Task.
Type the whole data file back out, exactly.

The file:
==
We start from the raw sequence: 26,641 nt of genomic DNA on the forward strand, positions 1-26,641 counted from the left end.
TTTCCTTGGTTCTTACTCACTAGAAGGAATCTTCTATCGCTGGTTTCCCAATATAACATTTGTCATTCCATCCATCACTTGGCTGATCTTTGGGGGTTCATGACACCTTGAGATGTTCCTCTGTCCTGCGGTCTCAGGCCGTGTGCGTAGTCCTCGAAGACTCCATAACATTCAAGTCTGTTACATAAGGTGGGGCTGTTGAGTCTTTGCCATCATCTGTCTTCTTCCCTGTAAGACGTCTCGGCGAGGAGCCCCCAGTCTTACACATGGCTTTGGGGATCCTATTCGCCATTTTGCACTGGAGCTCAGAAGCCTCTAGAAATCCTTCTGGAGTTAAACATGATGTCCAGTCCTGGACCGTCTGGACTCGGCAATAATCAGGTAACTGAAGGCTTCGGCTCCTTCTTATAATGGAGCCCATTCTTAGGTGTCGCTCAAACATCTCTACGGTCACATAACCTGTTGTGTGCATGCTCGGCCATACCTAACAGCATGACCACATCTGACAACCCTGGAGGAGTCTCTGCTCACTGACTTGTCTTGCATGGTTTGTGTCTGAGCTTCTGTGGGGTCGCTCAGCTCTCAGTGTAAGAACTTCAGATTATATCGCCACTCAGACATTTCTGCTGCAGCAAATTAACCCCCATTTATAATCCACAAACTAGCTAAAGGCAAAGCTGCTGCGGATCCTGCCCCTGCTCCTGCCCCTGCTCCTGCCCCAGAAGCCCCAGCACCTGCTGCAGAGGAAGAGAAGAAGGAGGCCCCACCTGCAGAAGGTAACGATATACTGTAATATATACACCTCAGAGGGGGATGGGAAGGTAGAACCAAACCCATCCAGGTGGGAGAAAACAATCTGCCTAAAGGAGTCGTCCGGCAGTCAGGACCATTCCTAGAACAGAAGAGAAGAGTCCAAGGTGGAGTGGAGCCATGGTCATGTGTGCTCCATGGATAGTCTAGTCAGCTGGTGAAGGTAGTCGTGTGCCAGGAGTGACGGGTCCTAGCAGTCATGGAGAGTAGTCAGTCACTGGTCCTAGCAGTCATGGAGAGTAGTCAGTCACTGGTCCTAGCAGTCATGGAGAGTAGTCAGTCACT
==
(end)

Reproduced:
We start from the raw sequence: 26,641 nt of genomic DNA on the forward strand, positions 1-26,641 counted from the left end.
TTTCCTTGGTTCTTACTCACTAGAAGGAATCTTCTATCGCTGGTTTCCCAATATAACATTTGTCATTCCATCCATCACTTGGCTGATCTTTGGGGGTTCATGACACCTTGAGATGTTCCTCTGTCCTGCGGTCTCAGGCCGTGTGCGTAGTCCTCGAAGACTCCATAACATTCAAGTCTGTTACATAAGGTGGGGCTGTTGAGTCTTTGCCATCATCTGTCTTCTTCCCTGTAAGACGTCTCGGCGAGGAGCCCCCAGTCTTACACATGGCTTTGGGGATCCTATTCGCCATTTTGCACTGGAGCTCAGAAGCCTCTAGAAATCCTTCTGGAGTTAAACATGATGTCCAGTCCTGGACCGTCTGGACTCGGCAATAATCAGGTAACTGAAGGCTTCGGCTCCTTCTTATAATGGAGCCCATTCTTAGGTGTCGCTCAAACATCTCTACGGTCACATAACCTGTTGTGTGCATGCTCGGCCATACCTAACAGCATGACCACATCTGACAACCCTGGAGGAGTCTCTGCTCACTGACTTGTCTTGCATGGTTTGTGTCTGAGCTTCTGTGGGGTCGCTCAGCTCTCAGTGTAAGAACTTCAGATTATATCGCCACTCAGACATTTCTGCTGCAGCAAATTAACCCCCATTTATAATCCACAAACTAGCTAAAGGCAAAGCTGCTGCGGATCCTGCCCCTGCTCCTGCCCCTGCTCCTGCCCCAGAAGCCCCAGCACCTGCTGCAGAGGAAGAGAAGAAGGAGGCCCCACCTGCAGAAGGTAACGATATACTGTAATATATACACCTCAGAGGGGGATGGGAAGGTAGAACCAAACCCATCCAGGTGGGAGAAAACAATCTGCCTAAAGGAGTCGTCCGGCAGTCAGGACCATTCCTAGAACAGAAGAGAAGAGTCCAAGGTGGAGTGGAGCCATGGTCATGTGTGCTCCATGGATAGTCTAGTCAGCTGGTGAAGGTAGTCGTGTGCCAGGAGTGACGGGTCCTAGCAGTCATGGAGAGTAGTCAGTCACTGGTCCTAGCAGTCATGGAGAGTAGTCAGTCACTGGTCCTAGCAGTCATGGAGAGTAGTCAGTCACT